Events that have a finish line all end at one of eight locations, all spread around to the different edges of the map. This is pretty neat, but the upshot here is that there are only a couple of ways to get to some of these locations. So any race that has you heading west in the direction of the ranch is almost always going to take you over the same bridge every single time. There are only a couple of ways to get to the wind farm, so you'll know the curves leading up to it better than most other roads in the game. In retrospect, a few more finish lines would've gone a long way.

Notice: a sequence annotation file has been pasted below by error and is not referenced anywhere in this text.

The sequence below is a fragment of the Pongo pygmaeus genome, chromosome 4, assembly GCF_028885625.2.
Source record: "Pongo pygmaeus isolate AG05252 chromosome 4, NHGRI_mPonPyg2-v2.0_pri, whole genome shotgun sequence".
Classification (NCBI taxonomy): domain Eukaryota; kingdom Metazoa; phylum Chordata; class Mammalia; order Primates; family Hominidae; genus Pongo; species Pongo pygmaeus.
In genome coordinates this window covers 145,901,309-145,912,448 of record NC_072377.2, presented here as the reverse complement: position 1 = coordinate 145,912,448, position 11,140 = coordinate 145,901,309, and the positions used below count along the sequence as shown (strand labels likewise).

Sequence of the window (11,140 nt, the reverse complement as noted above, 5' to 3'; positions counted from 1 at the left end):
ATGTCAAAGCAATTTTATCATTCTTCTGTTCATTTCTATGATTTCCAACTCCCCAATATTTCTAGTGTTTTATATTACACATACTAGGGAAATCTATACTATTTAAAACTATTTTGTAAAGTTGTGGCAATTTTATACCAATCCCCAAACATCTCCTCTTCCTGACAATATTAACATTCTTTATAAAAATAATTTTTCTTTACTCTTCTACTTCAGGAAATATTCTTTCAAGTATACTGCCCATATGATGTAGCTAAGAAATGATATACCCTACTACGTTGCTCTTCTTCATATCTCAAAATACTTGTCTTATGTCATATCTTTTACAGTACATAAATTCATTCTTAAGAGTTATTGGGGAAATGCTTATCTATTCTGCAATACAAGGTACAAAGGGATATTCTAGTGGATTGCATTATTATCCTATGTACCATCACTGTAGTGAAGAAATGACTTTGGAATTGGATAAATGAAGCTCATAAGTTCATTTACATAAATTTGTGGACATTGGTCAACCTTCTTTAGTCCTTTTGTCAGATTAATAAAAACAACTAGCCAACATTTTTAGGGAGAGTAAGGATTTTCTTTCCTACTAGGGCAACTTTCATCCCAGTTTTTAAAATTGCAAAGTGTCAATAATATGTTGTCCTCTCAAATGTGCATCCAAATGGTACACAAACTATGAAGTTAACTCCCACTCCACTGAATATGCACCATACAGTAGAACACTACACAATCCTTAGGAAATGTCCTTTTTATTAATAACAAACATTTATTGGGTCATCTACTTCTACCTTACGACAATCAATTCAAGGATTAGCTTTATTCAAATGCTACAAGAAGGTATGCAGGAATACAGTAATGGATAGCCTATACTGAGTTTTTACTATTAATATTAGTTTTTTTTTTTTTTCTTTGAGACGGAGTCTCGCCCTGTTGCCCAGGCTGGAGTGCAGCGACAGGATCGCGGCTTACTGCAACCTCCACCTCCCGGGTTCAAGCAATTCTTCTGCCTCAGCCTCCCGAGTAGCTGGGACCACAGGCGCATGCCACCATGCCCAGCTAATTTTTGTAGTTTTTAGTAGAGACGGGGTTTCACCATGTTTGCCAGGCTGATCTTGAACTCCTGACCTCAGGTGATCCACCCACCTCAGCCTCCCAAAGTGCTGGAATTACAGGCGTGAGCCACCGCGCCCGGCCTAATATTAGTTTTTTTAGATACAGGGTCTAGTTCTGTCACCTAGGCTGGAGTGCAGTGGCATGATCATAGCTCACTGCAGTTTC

The "new" island add-on tries to get away from the set finish line concept in favor of checkpoint races, which I never really enjoyed very much. The island is neat, but it feels like too many things packed together in a small space, so I never much cared for it when compared to the base game. Still, there are some fun new cars to unlock there and the huge jumps are pretty cool. The motorcycles that were also added post-release feel a little hollow. They're fast and come with their own new challenges, but don't smash up the way the cars do.